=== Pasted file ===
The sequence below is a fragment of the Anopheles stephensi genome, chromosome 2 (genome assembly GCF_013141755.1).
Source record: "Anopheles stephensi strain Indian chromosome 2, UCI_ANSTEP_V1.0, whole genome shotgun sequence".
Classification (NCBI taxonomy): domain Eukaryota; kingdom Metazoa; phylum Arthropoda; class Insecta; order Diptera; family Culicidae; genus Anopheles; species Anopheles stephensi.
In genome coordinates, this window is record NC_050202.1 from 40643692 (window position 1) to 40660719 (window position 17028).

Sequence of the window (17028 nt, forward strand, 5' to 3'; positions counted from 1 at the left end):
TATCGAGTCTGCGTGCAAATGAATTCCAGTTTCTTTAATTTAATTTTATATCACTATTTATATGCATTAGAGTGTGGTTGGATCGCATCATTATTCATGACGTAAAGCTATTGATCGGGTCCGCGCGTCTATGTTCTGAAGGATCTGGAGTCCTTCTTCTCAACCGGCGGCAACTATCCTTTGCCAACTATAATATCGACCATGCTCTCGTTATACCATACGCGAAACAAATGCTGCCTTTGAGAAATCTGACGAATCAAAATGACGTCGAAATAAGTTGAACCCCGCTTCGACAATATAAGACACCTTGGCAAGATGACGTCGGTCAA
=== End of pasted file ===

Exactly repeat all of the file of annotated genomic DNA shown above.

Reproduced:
The sequence below is a fragment of the Anopheles stephensi genome, chromosome 2 (genome assembly GCF_013141755.1).
Source record: "Anopheles stephensi strain Indian chromosome 2, UCI_ANSTEP_V1.0, whole genome shotgun sequence".
Classification (NCBI taxonomy): domain Eukaryota; kingdom Metazoa; phylum Arthropoda; class Insecta; order Diptera; family Culicidae; genus Anopheles; species Anopheles stephensi.
In genome coordinates, this window is record NC_050202.1 from 40643692 (window position 1) to 40660719 (window position 17028).

Sequence of the window (17028 nt, forward strand, 5' to 3'; positions counted from 1 at the left end):
TATCGAGTCTGCGTGCAAATGAATTCCAGTTTCTTTAATTTAATTTTATATCACTATTTATATGCATTAGAGTGTGGTTGGATCGCATCATTATTCATGACGTAAAGCTATTGATCGGGTCCGCGCGTCTATGTTCTGAAGGATCTGGAGTCCTTCTTCTCAACCGGCGGCAACTATCCTTTGCCAACTATAATATCGACCATGCTCTCGTTATACCATACGCGAAACAAATGCTGCCTTTGAGAAATCTGACGAATCAAAATGACGTCGAAATAAGTTGAACCCCGCTTCGACAATATAAGACACCTTGGCAAGATGACGTCGGTCAA